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To me it sounds like a fairly hodge-podge mix of the big 4; there’s some of those Slayer style harmonies, a bit of Megadeth in the stop start riffing, a pinch of Metallica in the catchy melodies, and, er, probably some Anthrax in most of the bad parts of the album. It’s not the greatest thing ever but some of the songs are pretty cool. "Mass Manipulation" is a cool song with lots of Megadeth worship in the fast, crunching riffs, "Deadly Legacy" with it’s speed metal intro and simple, fast and enjoyable riffing- all with a rather cool chorus tacked on in there, while "Storm of the Apocalypse" has a good time ripping off "Creeping Death"’s intro before kicking into some rather cool thrashing verses. It’s all supported by a decent enough vocalist and a competent rhythm section. You could say it ticks all the boxes for a competent if not outstanding band; decent guitarists, fairly faceless drummer and bassist, vocalist that doesn’t really get in the way of the songs.
I dunno, I doubt these guys were going for some super complex, avant-garde thrash. I imagine they just wanted to write stuff that was catchy, heavy and had some cool riffs, so it’s hard to really downrate them for not pulling out something strange or trying really hard to distinguish themselves. They knew what their goal was, they went for it and they did a decent enough job at it. Yeah, this album isn’t a Dark Angel style riff fest and it’s not as catchy as Ride the Lightning, but it’s fairly fast and fairly catchy, full of energy and enjoyable enough. I guess the worst thing about this album is that like most other smaller tier thrash bands the lead guitarist is rather terrible; succumbing to the usual temptations of whammy bar and pinch harmonic abuse. It’s some seriously forgettable stuff, which is a shame as the rhythm guitarist is pretty tight, even mixing up the fairly simple riffing with some surprising odd time riffs here and there ("Shadow of Fear").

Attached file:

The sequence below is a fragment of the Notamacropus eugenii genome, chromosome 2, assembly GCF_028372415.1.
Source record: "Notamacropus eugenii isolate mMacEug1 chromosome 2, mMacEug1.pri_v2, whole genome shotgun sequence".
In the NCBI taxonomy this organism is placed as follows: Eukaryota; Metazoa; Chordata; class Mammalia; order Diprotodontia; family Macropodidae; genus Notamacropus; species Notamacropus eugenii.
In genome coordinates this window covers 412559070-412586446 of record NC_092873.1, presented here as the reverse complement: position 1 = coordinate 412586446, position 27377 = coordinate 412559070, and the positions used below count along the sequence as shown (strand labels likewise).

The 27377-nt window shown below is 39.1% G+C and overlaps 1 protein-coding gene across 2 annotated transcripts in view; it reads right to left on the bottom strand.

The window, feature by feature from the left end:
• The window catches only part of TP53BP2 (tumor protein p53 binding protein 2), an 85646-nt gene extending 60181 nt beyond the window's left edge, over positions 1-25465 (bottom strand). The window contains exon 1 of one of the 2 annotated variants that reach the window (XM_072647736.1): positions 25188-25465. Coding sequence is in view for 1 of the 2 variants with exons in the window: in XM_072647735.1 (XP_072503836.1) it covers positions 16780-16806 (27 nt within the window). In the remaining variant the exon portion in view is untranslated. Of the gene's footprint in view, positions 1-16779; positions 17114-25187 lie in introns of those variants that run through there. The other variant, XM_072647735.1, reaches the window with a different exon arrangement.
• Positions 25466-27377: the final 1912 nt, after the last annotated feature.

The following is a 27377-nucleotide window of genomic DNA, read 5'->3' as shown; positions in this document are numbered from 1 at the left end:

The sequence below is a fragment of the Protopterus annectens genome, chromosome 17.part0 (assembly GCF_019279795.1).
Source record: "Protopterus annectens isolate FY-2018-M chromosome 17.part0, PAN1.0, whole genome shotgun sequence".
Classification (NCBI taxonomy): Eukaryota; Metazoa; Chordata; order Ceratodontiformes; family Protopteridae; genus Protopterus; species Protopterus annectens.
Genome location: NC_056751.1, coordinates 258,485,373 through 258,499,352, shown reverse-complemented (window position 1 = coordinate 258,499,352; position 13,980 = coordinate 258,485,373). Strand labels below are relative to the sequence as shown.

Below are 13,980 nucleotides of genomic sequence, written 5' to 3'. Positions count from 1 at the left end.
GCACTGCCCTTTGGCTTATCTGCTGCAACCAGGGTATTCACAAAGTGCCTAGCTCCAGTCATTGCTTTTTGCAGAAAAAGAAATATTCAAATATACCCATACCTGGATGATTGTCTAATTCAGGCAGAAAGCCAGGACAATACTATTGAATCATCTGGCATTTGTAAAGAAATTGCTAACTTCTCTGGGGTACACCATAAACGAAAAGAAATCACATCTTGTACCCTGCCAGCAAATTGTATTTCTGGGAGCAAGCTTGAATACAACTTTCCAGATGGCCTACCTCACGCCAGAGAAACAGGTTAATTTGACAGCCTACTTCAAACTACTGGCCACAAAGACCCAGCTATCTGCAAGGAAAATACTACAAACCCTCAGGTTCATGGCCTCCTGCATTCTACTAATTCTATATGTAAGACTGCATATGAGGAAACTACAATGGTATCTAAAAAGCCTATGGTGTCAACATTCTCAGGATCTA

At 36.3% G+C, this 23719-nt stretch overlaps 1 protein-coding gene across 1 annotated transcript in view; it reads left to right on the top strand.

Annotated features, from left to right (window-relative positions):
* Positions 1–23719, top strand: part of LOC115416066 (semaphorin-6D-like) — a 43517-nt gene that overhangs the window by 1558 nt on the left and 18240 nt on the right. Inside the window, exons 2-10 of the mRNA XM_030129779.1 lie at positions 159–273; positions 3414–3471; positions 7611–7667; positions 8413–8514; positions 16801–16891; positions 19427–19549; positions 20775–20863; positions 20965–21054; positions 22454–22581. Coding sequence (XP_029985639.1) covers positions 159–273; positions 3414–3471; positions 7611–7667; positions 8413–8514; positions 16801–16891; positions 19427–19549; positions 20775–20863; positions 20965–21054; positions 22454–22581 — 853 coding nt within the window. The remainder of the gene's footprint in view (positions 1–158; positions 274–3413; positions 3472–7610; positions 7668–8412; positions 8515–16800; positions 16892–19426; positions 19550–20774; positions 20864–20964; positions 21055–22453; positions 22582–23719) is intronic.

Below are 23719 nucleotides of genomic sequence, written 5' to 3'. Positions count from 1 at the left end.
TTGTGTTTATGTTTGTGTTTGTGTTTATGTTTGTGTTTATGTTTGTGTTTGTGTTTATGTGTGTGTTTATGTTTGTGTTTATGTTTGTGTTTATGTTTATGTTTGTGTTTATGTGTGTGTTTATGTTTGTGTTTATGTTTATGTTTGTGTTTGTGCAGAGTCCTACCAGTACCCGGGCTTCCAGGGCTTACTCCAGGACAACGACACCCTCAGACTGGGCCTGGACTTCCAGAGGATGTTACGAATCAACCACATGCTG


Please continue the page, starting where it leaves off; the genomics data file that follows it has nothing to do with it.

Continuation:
Overall this is a simple and decent enough thrash record which doesn’t really distinguish itself from the pack but is still an enjoyable record that goes well with beer and some good times. Not worth paying $200 for on ebay or anything, but if you happen to see it cheap anywhere then picking it up wouldn’t be a bad idea.
It was only a matter of time before fiery 'ol thrash would evolve into an advanced lifeform that didn't stray too far from its primordial rust, something for the thinker's musical union to sink bicuspids into. That meal came prepared somewhere around '87 even though Mustaine and the energizer bunnies in Watchtower had seen through the style's tangled mess about two years earlier, and instead of burdening it with a handle that already had a heated love/hate relationship with rock fans, someone came up with the pretentiously clinical caption of technical thrash. It stuck, bands like Testament, Forbidden, and a hundred others strove to climb above and beyond what Agent Steel, Razor and the German alliance had built with blood and grime, and thus a new breed finds its foothold. Some still called it progressive anyway.
Silence Studios does a capital job washing the muck from the score and bringing this sub-style's focal point into view: instrumentation. Like a lot of tech thrash, the orphan release from this Swedish five-piece has circumvented the bulwark of fuzz earlier thrash framed its sound around, being pretty scrubbed and sterile, something like what Metallica had just done and Xentrix will do in about a year. Unfortunately, down the drainpipe along with the dirt went a few layers of intensity and some of the style's primal spirit, and is a valid reason why bands treading this new ground of magnitude failed to thrill the crap out of me.
But even without a production with bristles, Agony have the ability to scorch.
Side openers "Storm of the Apocalypse" and "Night of the Emperor" are fraught with anxiety, the former shifting motion a bit more than the brawnier latter, meanwhile gas-powered album closer "Deadly Legacy" gloms the best of both, hitching a ride on a bullet train that pulls in chugging one minute, then corkscrews dramatically the next, and it's apparent why they reserved this for the kicker. Remaining songs like "Mass Manipulation" and "Shadow of Fear" aren't bad though, a little more characterless to accompany their less frothy visage, and catchy, stuck-in-head riffs apparently aren't growing on trees in the band's area. Solos are better than average while the vox is mill-runner ordinary, lightly gruff and a tad lower to squeeze onto the same stalled escalator with so many others.
Never mentioned like Phantom, Acrophet, and Powersurge, but worth a handful of listens. At the very least you could find one or two songs that may tickle your pickle.